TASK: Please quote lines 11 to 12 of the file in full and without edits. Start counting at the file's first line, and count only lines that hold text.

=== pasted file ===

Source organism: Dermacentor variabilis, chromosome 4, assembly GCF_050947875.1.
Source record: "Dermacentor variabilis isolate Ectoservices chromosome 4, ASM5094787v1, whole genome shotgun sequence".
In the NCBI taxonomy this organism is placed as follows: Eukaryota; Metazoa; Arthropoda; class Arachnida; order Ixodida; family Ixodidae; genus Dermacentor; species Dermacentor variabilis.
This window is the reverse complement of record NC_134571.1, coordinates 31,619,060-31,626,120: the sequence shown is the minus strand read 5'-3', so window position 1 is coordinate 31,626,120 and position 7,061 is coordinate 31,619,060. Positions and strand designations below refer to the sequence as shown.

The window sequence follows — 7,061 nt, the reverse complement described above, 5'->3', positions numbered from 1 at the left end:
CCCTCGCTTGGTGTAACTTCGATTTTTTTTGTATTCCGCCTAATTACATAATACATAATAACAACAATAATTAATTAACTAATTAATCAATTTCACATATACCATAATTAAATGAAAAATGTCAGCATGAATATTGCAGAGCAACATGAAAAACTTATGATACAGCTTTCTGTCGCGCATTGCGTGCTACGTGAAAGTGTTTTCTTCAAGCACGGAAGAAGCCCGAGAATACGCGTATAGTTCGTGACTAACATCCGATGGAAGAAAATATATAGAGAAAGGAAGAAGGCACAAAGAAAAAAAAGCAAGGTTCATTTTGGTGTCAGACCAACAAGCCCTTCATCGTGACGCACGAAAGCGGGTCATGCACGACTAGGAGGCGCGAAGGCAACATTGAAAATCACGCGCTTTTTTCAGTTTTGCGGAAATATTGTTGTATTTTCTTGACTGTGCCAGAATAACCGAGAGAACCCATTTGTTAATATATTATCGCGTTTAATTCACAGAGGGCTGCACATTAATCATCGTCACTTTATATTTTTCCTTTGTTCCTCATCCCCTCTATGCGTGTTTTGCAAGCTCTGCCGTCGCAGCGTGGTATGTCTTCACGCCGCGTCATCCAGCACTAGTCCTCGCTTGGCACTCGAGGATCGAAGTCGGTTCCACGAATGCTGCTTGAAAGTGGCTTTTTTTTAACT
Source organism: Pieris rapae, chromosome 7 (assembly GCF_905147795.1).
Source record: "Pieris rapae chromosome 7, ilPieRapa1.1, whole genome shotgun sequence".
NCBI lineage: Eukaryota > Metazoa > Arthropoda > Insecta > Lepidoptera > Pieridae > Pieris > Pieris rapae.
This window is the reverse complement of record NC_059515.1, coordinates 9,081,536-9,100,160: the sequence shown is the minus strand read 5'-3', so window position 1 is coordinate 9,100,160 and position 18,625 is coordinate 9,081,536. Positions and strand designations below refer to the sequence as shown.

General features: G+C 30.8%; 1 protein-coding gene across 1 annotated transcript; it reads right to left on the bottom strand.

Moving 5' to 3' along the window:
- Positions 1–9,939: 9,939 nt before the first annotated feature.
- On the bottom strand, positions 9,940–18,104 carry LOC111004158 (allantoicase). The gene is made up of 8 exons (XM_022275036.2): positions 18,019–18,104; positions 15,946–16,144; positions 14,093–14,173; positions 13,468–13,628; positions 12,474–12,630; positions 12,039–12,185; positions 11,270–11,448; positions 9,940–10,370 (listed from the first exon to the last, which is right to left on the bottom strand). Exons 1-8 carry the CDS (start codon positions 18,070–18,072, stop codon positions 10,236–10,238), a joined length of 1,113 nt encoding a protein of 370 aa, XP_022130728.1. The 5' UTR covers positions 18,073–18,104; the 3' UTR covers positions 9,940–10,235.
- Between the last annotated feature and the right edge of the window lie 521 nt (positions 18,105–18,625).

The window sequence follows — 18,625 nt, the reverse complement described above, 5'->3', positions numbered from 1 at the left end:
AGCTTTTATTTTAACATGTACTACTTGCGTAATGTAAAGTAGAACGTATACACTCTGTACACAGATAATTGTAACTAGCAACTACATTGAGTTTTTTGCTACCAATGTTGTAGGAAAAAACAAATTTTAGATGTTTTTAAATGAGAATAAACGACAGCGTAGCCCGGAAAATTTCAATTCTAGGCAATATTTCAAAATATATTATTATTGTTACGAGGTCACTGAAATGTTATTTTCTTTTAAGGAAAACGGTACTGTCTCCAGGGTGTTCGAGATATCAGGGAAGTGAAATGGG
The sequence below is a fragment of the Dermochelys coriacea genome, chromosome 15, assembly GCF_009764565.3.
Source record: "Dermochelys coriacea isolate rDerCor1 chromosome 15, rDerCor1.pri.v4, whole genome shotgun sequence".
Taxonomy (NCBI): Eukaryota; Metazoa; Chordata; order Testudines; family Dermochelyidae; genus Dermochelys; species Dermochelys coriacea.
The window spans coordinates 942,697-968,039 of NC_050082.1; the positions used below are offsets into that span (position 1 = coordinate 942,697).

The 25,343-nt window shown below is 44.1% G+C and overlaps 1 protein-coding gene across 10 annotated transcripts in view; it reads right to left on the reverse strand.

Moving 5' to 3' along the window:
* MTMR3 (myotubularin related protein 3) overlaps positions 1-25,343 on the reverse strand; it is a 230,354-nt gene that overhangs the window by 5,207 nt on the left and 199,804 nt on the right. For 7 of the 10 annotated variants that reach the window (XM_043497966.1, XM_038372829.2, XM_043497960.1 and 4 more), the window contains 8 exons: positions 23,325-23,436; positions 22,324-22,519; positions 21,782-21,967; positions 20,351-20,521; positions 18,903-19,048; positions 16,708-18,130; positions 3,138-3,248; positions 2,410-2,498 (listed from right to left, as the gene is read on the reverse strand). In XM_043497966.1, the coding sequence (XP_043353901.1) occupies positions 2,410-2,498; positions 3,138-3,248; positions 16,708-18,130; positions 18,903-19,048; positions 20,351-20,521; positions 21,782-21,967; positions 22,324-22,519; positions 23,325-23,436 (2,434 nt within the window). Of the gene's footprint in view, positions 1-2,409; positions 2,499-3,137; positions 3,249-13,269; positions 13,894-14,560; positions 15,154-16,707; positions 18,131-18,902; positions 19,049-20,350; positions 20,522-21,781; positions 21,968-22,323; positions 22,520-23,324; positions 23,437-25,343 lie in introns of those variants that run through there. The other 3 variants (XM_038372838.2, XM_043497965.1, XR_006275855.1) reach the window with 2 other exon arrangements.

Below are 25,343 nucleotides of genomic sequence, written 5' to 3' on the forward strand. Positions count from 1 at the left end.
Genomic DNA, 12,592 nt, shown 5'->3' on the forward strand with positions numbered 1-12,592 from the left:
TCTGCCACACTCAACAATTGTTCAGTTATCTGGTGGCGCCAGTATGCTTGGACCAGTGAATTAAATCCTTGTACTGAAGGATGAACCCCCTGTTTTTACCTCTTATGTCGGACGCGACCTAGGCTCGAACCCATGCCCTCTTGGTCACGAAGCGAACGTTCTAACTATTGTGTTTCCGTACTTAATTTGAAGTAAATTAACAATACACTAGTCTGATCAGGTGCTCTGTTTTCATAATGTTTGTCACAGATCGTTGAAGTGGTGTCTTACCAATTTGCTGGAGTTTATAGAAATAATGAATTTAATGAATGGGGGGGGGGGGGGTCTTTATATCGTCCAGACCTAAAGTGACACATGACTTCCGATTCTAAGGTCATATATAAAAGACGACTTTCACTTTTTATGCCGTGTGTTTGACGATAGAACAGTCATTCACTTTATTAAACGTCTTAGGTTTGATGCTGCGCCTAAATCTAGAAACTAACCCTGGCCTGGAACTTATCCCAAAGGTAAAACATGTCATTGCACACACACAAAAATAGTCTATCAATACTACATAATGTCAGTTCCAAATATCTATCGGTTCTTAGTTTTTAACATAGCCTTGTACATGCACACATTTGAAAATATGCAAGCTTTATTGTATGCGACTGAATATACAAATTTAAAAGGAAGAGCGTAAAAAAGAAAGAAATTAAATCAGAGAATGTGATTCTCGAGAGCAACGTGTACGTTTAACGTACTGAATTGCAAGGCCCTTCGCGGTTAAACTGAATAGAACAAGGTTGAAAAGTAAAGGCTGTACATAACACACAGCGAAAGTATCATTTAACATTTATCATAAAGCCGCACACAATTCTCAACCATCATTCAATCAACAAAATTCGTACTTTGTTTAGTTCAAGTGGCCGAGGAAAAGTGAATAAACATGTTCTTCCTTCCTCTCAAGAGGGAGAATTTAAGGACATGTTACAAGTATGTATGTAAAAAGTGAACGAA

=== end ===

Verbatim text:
General features: G+C 30.8%; 1 protein-coding gene across 1 annotated transcript; it reads right to left on the bottom strand.

Moving 5' to 3' along the window: